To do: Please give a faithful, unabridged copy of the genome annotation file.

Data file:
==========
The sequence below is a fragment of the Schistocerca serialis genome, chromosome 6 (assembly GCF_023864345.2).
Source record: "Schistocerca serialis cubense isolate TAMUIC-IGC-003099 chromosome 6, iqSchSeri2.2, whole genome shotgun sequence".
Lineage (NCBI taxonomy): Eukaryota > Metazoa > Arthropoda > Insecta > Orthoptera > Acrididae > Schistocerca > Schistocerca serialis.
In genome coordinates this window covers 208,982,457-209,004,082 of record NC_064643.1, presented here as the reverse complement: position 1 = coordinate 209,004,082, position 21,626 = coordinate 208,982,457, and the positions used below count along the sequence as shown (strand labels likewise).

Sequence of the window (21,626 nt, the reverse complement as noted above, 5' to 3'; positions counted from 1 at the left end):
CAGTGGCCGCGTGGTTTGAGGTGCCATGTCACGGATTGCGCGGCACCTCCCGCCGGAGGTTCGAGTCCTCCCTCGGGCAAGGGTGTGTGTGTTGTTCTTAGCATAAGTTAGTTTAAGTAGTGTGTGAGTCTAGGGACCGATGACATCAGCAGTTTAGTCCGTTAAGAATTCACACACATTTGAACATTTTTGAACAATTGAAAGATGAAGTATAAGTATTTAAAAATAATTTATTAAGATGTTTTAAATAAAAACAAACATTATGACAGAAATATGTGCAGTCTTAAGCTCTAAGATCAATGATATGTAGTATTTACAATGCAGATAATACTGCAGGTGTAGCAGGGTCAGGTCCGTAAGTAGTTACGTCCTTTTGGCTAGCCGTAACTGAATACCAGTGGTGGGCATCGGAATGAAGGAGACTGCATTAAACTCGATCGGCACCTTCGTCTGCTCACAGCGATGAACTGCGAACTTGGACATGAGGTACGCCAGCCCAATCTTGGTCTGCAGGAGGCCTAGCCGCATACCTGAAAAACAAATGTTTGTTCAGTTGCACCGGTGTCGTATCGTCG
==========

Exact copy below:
The sequence below is a fragment of the Schistocerca serialis genome, chromosome 6 (assembly GCF_023864345.2).
Source record: "Schistocerca serialis cubense isolate TAMUIC-IGC-003099 chromosome 6, iqSchSeri2.2, whole genome shotgun sequence".
Lineage (NCBI taxonomy): Eukaryota > Metazoa > Arthropoda > Insecta > Orthoptera > Acrididae > Schistocerca > Schistocerca serialis.
In genome coordinates this window covers 208,982,457-209,004,082 of record NC_064643.1, presented here as the reverse complement: position 1 = coordinate 209,004,082, position 21,626 = coordinate 208,982,457, and the positions used below count along the sequence as shown (strand labels likewise).

Sequence of the window (21,626 nt, the reverse complement as noted above, 5' to 3'; positions counted from 1 at the left end):
CAGTGGCCGCGTGGTTTGAGGTGCCATGTCACGGATTGCGCGGCACCTCCCGCCGGAGGTTCGAGTCCTCCCTCGGGCAAGGGTGTGTGTGTTGTTCTTAGCATAAGTTAGTTTAAGTAGTGTGTGAGTCTAGGGACCGATGACATCAGCAGTTTAGTCCGTTAAGAATTCACACACATTTGAACATTTTTGAACAATTGAAAGATGAAGTATAAGTATTTAAAAATAATTTATTAAGATGTTTTAAATAAAAACAAACATTATGACAGAAATATGTGCAGTCTTAAGCTCTAAGATCAATGATATGTAGTATTTACAATGCAGATAATACTGCAGGTGTAGCAGGGTCAGGTCCGTAAGTAGTTACGTCCTTTTGGCTAGCCGTAACTGAATACCAGTGGTGGGCATCGGAATGAAGGAGACTGCATTAAACTCGATCGGCACCTTCGTCTGCTCACAGCGATGAACTGCGAACTTGGACATGAGGTACGCCAGCCCAATCTTGGTCTGCAGGAGGCCTAGCCGCATACCTGAAAAACAAATGTTTGTTCAGTTGCACCGGTGTCGTATCGTCG